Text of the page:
My Bala was part of the Ministry of Information and Foreign Affairs which would’ve been fascinating if we could’ve conversed enough for me to find out what the job entailed. Our main translator was my 9 year-old homestay sister, Chezuh. She was much better than her 11 year old brother, named something that sounded like Jimmy. The two of them would sit and watch Cartoon Network after dinner, first Spiderman in Hindi and then a show called Krishna featuring a pint-sized god.

When it came time for bed, generally around 8:30-9, I’d retire to my bed with Pierce Brosnan keeping vigil over me. Bala and Jimmy would sleep in the bed perpendicular to mine and my Amala (Tibetan for mother) and Chezuh slept in the bed together in the kitchen/ dining room. Even after the kids left for boarding school, my homestay parents still slept in different beds. I’m not sure if this was for my benefit, or just the Tibetan way.

When it came time for sleep, the picture of the Dalai Lama surrounded by twinkling Christmas lights went from being an amusing curiosity to an annoyance as flashing Vegas-style lights invaded and interrupted my dreams.

I got a crash course in the Tibetan issue over my first few days in McLeod Ganj. We watched a documentary one day and then met with one of the stars, Ama Ahde, the next day, a Tibetan woman who had been imprisoned for nearly 30 years by the Chinese after being arrested at a protest. Another day we met the flashy organizer of the annual Miss Tibet beauty pageant and the 2008 Tibetan Olympics, who explained his work and his professional view that the evolution of Tibetan culture can organically absorb Western influences without being consumed by them.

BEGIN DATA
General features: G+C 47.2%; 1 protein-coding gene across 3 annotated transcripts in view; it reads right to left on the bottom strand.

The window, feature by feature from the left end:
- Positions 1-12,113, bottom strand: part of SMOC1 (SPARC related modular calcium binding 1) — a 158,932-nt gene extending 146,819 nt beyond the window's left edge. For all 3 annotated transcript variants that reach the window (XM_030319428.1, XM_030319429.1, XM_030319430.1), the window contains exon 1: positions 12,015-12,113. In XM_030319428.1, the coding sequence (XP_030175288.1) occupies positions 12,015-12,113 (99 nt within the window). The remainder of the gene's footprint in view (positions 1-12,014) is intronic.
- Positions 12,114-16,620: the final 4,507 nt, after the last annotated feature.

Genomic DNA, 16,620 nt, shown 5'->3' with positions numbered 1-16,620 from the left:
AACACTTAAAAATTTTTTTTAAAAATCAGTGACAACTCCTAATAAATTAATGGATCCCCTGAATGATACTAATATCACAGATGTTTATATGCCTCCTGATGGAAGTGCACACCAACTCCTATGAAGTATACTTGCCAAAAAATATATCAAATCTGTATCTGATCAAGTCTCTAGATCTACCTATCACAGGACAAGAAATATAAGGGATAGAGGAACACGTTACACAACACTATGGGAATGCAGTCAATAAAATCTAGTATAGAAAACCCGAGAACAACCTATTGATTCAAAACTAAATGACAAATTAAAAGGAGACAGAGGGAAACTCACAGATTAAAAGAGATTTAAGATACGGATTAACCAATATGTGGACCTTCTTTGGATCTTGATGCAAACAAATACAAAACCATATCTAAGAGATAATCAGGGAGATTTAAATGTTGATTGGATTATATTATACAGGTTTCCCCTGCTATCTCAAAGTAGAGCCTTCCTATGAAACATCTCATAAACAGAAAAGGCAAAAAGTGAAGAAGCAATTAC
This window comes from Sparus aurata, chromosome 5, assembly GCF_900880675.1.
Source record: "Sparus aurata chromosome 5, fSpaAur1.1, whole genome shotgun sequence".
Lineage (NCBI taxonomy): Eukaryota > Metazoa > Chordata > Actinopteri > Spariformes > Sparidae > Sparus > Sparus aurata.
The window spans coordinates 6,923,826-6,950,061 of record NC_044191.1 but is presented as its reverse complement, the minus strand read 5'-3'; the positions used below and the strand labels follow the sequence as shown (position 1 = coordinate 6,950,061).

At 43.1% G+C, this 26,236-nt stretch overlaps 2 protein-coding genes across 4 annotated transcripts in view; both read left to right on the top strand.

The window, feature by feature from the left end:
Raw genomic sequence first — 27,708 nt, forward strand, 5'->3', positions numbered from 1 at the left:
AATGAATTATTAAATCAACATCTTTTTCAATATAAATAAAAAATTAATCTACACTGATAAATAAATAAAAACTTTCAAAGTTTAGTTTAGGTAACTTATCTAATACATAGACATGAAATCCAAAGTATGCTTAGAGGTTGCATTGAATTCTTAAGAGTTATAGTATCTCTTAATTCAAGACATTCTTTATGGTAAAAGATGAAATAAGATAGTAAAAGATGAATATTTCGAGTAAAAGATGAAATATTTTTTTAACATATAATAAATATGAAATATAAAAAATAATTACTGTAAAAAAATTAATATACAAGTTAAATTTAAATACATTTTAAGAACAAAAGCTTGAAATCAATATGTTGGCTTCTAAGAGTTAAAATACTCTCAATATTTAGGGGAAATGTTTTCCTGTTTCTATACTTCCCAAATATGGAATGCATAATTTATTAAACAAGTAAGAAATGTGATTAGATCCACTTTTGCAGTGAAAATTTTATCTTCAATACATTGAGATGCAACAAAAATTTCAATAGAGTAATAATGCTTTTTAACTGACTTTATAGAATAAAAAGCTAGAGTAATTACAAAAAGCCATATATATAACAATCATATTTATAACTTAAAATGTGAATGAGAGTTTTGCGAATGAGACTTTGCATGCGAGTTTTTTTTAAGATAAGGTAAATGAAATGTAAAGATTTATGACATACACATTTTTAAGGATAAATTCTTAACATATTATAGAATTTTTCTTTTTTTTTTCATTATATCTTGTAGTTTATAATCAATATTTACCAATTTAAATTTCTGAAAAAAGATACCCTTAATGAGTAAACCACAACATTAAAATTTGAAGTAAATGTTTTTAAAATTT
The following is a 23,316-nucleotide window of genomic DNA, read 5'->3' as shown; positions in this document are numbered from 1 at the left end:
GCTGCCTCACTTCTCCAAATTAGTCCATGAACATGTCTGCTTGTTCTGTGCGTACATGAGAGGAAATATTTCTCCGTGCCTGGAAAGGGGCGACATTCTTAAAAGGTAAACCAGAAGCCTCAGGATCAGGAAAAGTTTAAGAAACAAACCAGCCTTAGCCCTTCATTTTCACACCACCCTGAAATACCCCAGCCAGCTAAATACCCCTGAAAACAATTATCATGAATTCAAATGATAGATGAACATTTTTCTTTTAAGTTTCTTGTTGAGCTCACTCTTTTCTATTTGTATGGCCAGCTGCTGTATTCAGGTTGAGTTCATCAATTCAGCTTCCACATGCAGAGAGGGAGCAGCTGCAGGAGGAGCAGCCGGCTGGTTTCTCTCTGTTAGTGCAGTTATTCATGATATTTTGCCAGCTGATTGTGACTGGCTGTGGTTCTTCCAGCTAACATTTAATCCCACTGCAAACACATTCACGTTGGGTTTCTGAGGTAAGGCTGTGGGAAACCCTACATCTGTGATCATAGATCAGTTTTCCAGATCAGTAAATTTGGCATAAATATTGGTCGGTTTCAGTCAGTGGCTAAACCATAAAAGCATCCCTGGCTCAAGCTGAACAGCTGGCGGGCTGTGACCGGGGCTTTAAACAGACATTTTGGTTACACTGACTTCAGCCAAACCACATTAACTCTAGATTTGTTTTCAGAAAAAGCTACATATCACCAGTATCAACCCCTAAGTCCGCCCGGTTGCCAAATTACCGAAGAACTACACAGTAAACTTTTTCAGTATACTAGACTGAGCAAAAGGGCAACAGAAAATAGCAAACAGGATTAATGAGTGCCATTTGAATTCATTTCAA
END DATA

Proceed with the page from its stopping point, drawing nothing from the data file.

We also met with a fiery old man, the most fascinating of all the speakers- a militant extremist. He believed the best (and only) way to free Tibet was to send in an uncoordinated army of Tibetans into mainland China to disrupt communications and infrastructure. He likened it to trapping Arnold Schwarzenegger in a small room with a hive full of pissed off bees, thereby rendering all his muscles useless. His ideas seemed pretty half-baked, but he was a really convincing, charismatic speaker and it was real interesting to hear somebody stray from the Dalai Lama’s pacifistic line.

We spent most of our time when not listening to speakers doing service. Through a community service center, we were each set up with conversation partners at the beginning of week, someone interested in bettering their English speaking skills. I was set up with a Buddhist monk named Palden.

On our first day we talked about Bill Gates, Buddhichita and beating back lust and desire. We had a riveting discussion about the little value in doing good for the wrong reasons, and later the extent to which a devout Buddhist is supposed to be selfless.